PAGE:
AER Summer Academy 2014
Novi Sad, AP Vojvodina (RS), 22 August 2014
What a better place than the Autonomous Province of Vojvodina (RS) to hold the Assembly of European Regions’ Summer Academy 2014 under the topic ‘Multicultural, Multiethnic, Multilingual Regions – Regional Diversity for Economic Growth’? As a result of its rich history, Vojvodina today is made up of 26 ethnic groups living peacefully together and using 6 official languages, showing that diversity is a strength which needs to be used to its fullest potential.
“Vojvodina is more than just a symbol of coexistence: it is a historic icon of unity in the world – it’s a ‘small scale Europe’”, said Istvan Pasztor, President of the AP Vojvodina Assembly.
Whilst visiting the highly symbolic place of dialogue, namely the Chapel of Peace in Sremski Karlovci, where the concept of the “round table” was first used in international diplomacy, Summer Academy participants agreed that international actors of today need to learn from positive examples of the past. Embracing their differences, encouraging multiculturalism and tolerance is key to fostering social and territorial cohesion.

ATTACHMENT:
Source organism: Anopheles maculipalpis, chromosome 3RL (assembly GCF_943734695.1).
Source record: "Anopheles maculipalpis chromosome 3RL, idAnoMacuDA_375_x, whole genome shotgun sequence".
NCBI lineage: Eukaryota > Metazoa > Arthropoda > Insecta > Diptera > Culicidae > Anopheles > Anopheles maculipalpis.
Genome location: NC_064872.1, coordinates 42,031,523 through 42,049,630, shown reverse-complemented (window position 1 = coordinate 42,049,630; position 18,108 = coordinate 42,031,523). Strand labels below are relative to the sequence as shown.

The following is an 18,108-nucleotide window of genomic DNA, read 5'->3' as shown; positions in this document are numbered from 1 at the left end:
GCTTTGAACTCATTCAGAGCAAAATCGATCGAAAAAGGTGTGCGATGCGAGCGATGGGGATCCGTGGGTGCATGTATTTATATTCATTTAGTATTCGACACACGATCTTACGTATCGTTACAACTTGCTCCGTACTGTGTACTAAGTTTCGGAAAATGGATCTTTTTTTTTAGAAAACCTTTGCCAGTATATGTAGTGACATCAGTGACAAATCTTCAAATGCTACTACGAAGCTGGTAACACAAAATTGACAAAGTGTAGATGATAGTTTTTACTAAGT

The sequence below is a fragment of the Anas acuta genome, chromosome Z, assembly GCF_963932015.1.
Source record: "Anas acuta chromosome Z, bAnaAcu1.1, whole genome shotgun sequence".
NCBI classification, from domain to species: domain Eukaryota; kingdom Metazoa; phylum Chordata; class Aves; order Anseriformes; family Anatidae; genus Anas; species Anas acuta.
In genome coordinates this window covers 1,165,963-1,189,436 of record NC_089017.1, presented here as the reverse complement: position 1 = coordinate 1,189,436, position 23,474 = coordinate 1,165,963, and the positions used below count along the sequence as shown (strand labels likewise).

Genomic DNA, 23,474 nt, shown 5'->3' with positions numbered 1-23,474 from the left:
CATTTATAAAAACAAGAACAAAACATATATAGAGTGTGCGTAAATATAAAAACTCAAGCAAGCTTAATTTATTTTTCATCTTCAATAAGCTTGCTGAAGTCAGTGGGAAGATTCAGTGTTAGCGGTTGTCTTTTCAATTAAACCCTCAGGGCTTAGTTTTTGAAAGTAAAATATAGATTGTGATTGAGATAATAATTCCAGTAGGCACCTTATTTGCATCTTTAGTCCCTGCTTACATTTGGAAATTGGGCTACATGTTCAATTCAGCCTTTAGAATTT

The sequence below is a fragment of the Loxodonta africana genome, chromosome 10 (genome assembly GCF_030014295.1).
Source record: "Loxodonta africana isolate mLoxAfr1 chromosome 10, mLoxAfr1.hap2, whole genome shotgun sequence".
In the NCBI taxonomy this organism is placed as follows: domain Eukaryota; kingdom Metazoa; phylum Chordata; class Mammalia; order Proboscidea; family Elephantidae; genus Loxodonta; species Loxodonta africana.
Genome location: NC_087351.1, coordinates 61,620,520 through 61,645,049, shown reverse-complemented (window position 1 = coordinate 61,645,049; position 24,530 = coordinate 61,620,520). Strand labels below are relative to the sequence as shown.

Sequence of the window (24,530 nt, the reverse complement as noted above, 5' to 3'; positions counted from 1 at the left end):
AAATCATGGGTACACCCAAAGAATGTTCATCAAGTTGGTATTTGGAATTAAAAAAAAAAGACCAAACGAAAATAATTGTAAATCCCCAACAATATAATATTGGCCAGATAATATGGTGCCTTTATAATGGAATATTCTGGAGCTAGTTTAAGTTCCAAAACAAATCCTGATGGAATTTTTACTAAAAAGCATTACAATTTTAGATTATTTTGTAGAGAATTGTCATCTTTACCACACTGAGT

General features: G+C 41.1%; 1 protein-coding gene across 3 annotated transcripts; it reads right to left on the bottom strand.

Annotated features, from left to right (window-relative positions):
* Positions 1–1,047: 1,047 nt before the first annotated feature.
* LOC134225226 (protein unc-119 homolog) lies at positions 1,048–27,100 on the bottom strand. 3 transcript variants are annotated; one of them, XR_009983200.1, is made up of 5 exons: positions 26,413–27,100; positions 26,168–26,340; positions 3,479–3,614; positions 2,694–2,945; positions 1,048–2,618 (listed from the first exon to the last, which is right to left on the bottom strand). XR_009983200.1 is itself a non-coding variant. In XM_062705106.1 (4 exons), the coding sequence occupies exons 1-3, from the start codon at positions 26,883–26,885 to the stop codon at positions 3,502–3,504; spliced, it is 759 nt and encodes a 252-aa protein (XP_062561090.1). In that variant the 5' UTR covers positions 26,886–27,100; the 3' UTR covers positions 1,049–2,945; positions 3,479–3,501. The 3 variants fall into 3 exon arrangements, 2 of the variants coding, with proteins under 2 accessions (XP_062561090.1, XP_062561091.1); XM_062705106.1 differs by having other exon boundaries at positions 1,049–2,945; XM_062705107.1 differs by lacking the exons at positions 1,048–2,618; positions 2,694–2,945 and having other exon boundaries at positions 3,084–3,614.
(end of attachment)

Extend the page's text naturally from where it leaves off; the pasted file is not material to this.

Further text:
“Young people have a crucial role when it comes to designing politics for the future. One of today’s key priorities is to learn to live together peacefully, inspite of all political, religious, cultural and linguistic differences”, stated Bojan Pajtic, President of the AP Vojvodina Provincial Government.
During five days, AER gathered experts from the European Institutions, academia, the industrial sector and European regions. “We unanimously agreed that sustainable integration requires the active participation of all actors of different societies in the world”, stated AER President, Dr Hande Özsan Bozatli. “Moreover, going beyond these conclusions, we should not forget that multiculturality is also a factor of economic growth, with creativity fostering innovation and entrepreneurship.”
Keeping in mind the ongoing and current conflicts happening in our close neighbourhood, participants thus gathered together to draft a common declaration with four key goals:
– To call upon the regional, local, national and European governments to acknowledge the above mentioned considerations and to take into account all citizens when designing their policies, programmes and legislation for the integration of minorities and for the creation of intercultural societies
– To encourage all educational and cultural institutions, actors and stakeholders to consider intercultural and multilingual questions as an integral part of their curricula and/or agenda
– To ask that European, national and/or regional funds be made available to design projects and help exchange experience on the successful initiatives
– To recommend that regions and their stakeholders make use of the available funding programmes to improve the situation of minorities in their respective regions
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